I really liked the detail and step illustrations. They were well chosen. I fell in love with doing colored pencil reading this book. I was truly amazed at the work done by Ann Kullberg. She is recognized as great by many. I believe this book is THE must have for a CP portrait artist. My personal library consists of only six or so books at this time, but this book is the most cherished.
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Old 12-27-2004, 08:29 PM
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Re: Basic 101: Class 9

Of course you know that Ann Kullberg is also famous for her "vertical stroke" method of drawing. She was trying to find a way to speed of the time it takes to create a colored pencil piece and invented this technique. She primarily works in portraits mostly of children of course. I can't wait to see the project that you do based on this book. Very good choice!

By the way, she created a really nice flesh tone scale guide that, if you plan to do colored pencil portraits, you should not do without.

Fireman's Kid--I too have a book addiction--glad to have re-ignited it in you!
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Old 12-27-2004, 08:40 PM
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Re: Basic 101: Class 9

JayD, I did not mention the vertical stroke (a thousand lashes!) but I did mention the Skin tone bar. That was a time consuming, but useful exercise.
"Chapter 4 Creating Believable Skin Tones
In Chapter four a palette guide is shown for all of the different skin tones arranged according to hue. There are yellow, orange and pink skin tones. She stresses the twenty-three colors in the palettes are to be used as a guide to help you build the colors you need. Then she arranges these colors into value groups, and explains the importance of your first ‘wash’ that provides the base for all future layers. There is also an exercise to create a Skin Tone Bar. The rest of the chapter shows you how to build skin tones, using a value viewer and creating black and Asian skin tones."

I must admit I read it many moons ago, and didn't re-read it cover to cover or mention everything I should have.
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Old 12-27-2004, 09:06 PM
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Re: Basic 101: Class 9

The real kicker, Judi is that now you can just go and BUY the value bar with her portrait sets. A good value.
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Old 12-27-2004, 09:55 PM
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Re: Basic 101: Class 9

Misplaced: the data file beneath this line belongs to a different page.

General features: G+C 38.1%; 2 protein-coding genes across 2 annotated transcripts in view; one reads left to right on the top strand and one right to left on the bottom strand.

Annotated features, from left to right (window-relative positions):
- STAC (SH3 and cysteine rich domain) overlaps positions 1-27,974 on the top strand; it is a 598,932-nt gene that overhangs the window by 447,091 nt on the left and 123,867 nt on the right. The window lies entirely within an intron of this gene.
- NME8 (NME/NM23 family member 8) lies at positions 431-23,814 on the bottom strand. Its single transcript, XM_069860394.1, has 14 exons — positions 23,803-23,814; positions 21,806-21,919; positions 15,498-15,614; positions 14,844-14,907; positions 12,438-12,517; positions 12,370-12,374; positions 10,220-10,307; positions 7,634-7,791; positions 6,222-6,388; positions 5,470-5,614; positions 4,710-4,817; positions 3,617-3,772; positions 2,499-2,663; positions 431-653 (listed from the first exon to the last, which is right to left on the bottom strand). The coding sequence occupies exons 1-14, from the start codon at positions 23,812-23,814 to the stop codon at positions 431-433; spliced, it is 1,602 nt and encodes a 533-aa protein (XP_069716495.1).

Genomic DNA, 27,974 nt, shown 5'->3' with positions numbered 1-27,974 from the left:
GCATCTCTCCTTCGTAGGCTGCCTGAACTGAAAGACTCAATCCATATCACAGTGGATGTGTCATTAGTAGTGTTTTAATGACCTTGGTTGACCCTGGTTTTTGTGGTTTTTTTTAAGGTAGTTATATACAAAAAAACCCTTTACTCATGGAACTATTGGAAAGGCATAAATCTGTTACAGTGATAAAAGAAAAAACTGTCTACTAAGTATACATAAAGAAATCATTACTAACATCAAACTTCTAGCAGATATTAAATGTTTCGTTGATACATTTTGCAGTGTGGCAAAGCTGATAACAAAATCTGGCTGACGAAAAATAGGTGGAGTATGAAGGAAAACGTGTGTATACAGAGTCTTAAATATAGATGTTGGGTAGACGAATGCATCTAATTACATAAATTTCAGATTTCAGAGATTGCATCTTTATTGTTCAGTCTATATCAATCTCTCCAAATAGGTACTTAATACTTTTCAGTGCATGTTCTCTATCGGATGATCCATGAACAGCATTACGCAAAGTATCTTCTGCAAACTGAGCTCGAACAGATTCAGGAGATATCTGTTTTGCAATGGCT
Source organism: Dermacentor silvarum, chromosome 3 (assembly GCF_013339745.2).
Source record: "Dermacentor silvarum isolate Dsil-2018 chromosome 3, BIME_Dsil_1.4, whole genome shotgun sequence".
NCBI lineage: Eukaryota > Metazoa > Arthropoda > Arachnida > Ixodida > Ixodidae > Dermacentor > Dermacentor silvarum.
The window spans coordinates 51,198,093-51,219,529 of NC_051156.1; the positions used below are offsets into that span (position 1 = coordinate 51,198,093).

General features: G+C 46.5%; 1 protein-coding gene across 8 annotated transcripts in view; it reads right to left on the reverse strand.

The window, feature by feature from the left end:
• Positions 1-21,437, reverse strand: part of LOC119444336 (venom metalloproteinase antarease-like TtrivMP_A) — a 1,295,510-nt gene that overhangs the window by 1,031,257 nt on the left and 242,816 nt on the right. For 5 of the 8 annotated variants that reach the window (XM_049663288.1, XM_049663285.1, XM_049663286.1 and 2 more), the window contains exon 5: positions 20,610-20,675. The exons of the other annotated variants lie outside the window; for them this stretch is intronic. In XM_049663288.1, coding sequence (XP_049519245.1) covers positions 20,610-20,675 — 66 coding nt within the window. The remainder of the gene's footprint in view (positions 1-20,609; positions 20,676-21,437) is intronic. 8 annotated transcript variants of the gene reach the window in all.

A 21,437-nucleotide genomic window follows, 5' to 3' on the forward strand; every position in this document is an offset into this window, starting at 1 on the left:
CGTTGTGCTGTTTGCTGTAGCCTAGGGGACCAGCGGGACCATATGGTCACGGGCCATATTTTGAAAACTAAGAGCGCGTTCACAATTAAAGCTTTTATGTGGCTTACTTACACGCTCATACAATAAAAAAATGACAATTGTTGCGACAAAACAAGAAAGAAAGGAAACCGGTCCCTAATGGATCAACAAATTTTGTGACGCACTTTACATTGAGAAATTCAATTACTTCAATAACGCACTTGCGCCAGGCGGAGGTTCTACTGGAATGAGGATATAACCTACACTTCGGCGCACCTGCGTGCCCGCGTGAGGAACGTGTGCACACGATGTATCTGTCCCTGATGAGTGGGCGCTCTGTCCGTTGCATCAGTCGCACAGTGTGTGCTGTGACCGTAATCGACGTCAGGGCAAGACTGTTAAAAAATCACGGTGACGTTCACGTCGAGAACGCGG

The New Drawing on the Right Side of the Brain.

Betty Edwards 1999. Penguin

ISBN 0-87477-424-1

Paper, 291 pages. List Price $16.95 USA. Internet $11.86.



This is the book that opened up drawing to me in June. It starts with the premise that we are dominated by logical, left-brained thinking. Our creative, right-brained skills are used less, not nurtured, and, therefore, out of practice. Once we understand that we possess the creative skills, they, like any other skill can be reduced by lack of use. If we learn how to bring these skills up to snuff, we can draw! Ironically, she uses the left-brain skill of reasoning and logic to teach the reader/artist how to be creative. It worked for me. I admit that I was concerned I would be wasting my time reading this book – I don’t go for braiding mud and twigs in my hair, candles, and incense. I was not interested in reading a book about how I should permit the earth force flow through my body into my drawing. Happily, I was not disappointed. Although I have read some opinions counter, I think Edwards kept here work on the practical and helpful side of the reality line.

I work in a left-brained intensive profession – law – in an often right-brained practice – real estate development. Edwards’s logical explanation of the “why” of drawing errors or misconceptions permitted me to understand why I do what I do (or did) when drawing. The concept that Edwards makes clear is the same as our Project’s text – How to Draw What You See. However, Edwards goes beyond telling the reader/artist, “draw what you see rather than what you think you see.” First she explains why we make error drawing what we think we are seeing, then explains the error, then, step by step, makes the reader/artist discover for themselves, through exercises, the error and how to correct it. Only after trying to do a portrait by memory and then drawing upside down did I really get the concept of having to draw what I see instead of what I think should be there.

After helping the reader/artist to understand the draw what you see concept, Edwards introduces you to lines, perspective, positive and negative spaces, and then drawing the portrait. Each chapter is devoted to one of these elements. They additionally contain several exercises to introduce the element and permit the reader/artist to experience the skill. Her explanation of the chopped-off skull and proportions of the head are very instructive. I had no idea that eyes are half way between the chin and top of head. This is not a how-to, “tricks,” book but Edwards takes the time, which is well worth it, to explain why the error occurs and why it can be fixed. The old adage applies about teaching a man to fish verses giving a man a fish to eat. Once the why is known, it can be applied to other similar problems.